In a machine as illustrated in FIG. 3 which comprises a horizontal spindle 35, cans 10 are fed, as illustrated in FIG. 4, as they issue from a sterilising plant, not shown, and before they are completely cooled following the sterilising operation, gravitationally through a chute or funnel 46, and are received by a rotatable transfer member 47 arranged to move the cans in succession between pairs of heads 40, 41. The cams 36, 37 are arranged to effect the application of pressure to the ends of a can while the can is located in the sector shown at 48 and the release of treated cans occurs at the lower part through a chute or trough 49.
The machine may, if desired, have a vertical spindle and may receive cans fed thereto and removed therefrom in an upright position by means of a conveyor of any suitable kind.
The pressure-limited device 32 may alternatively be operable by spring or by hydraulic pressure or the pressure exerted on the can ends may be produced by direct action of a pressurised fluid on the can ends.
FIG. 6 illustrates the development of the deformation resulting from a mechanical force P on a can end 12 of normal kind in which the pressure causes the can end to deform to a condition as indicated at 12A. The maximum reduction of volume of the can which is thus possible to obtain by permanent deformation the can end close to the end seam is of the order of 3%, or 1.5% for each can end.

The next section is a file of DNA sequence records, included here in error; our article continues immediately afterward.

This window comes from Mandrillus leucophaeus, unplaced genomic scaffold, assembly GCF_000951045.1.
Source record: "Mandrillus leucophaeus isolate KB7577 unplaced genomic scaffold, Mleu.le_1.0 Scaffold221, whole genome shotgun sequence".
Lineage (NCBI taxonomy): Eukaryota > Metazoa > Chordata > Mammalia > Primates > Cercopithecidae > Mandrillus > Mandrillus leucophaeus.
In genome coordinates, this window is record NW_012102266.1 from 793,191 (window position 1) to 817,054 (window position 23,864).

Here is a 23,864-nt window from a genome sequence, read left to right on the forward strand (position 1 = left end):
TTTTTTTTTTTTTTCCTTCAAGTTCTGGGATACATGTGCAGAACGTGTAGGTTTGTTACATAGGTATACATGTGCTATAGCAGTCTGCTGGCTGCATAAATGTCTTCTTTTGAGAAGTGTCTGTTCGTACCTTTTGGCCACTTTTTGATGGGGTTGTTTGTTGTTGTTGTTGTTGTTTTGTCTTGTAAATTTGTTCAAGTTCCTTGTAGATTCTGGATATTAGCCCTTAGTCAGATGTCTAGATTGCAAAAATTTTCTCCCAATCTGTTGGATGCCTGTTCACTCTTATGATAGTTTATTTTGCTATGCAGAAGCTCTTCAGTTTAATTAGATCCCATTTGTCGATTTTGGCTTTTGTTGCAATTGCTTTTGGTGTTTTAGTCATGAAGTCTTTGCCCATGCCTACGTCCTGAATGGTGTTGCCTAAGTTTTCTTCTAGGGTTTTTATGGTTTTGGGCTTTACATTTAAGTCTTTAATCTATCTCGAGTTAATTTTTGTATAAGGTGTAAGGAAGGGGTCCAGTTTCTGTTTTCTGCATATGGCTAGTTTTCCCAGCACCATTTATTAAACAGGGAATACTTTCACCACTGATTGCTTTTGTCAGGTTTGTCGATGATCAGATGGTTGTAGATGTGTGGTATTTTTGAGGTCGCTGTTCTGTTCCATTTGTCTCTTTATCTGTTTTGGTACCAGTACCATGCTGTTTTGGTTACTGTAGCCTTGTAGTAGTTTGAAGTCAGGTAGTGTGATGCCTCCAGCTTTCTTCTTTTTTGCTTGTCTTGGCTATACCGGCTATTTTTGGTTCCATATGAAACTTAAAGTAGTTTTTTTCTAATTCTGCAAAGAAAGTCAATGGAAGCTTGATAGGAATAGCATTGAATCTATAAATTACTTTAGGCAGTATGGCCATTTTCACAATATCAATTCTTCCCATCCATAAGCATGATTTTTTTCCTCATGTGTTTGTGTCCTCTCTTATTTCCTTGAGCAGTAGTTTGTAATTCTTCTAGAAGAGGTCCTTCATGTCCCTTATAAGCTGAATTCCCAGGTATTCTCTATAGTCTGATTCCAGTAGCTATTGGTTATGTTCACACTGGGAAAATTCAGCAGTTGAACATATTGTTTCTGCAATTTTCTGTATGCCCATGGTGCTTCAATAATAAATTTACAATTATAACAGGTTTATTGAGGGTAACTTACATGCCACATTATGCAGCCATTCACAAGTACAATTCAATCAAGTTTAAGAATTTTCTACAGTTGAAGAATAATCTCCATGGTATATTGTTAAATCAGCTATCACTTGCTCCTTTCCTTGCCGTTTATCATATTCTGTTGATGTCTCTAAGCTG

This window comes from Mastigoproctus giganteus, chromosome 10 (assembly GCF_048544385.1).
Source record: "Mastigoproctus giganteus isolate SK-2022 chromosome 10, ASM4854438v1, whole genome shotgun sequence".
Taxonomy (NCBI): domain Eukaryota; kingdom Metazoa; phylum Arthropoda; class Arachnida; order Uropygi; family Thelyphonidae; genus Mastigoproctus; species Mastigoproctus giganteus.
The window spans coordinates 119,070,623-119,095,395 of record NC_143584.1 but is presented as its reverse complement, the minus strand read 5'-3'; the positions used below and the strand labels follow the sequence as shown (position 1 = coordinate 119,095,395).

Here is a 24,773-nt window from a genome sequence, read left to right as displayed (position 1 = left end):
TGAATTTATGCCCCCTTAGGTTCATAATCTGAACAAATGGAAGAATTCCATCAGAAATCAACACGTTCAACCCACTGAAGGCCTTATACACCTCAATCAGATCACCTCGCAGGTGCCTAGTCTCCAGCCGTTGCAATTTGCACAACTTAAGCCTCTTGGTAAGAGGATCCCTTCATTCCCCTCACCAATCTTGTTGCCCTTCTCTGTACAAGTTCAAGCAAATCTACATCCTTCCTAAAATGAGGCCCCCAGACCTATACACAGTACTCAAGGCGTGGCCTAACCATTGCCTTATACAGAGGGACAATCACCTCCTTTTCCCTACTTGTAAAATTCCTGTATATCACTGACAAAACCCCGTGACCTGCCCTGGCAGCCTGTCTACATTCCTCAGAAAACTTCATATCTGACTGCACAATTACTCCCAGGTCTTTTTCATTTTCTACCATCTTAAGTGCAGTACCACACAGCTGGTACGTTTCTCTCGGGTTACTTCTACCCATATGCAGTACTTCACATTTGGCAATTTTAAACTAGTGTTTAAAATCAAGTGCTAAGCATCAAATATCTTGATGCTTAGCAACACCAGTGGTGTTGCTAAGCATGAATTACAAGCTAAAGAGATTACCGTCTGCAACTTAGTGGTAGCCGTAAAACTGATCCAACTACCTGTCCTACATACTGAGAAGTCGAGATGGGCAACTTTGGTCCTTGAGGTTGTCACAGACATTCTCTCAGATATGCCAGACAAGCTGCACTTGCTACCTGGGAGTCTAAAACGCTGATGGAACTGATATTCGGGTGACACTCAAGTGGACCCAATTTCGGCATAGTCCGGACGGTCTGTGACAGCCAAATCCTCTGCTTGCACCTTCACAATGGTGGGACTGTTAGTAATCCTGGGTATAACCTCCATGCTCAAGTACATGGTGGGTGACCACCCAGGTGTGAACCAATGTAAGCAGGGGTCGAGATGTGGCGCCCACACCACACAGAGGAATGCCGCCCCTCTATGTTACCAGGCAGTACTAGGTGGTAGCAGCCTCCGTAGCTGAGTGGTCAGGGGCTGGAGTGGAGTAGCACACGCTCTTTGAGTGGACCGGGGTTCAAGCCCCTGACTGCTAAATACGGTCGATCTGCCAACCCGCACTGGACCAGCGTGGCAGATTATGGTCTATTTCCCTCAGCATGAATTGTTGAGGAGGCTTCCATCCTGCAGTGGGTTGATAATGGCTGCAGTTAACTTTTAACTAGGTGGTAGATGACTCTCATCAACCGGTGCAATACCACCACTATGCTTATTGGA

In describing the mode of operation according to the invention, reference will be made to a known kind of can end, British patent specification No. 1,170,877, indicated at 50 in FIG. 7, and which embodies an annular bead 51 connecting the end seam 53 to an annular stiffening corrugation 54 which in turn is connected to the center panel 53 by at least one flexible corrugation 55. Under the action of mechanical pressure P, applied in accordance with the invention, a can end of this kind flattens out in final manner to a condition as indicated at 50A thus allowing a considerably greater can volume reduction, which is of the order of 8 to 10%, or 4 to 5% per can end. Starting from the condition 50A, the central areas of the can ends is liable to undergo a further resilient deformation to reach a position such as 50B under the action of a residual internal vacuum. The line 50C indicates an outward displacement the can end is liable to undergo at the beginning of the sterilising operation under the action of the internal super-atmospheric pressure, without permanent deformation and without the risk of unfolding of the end seam 52.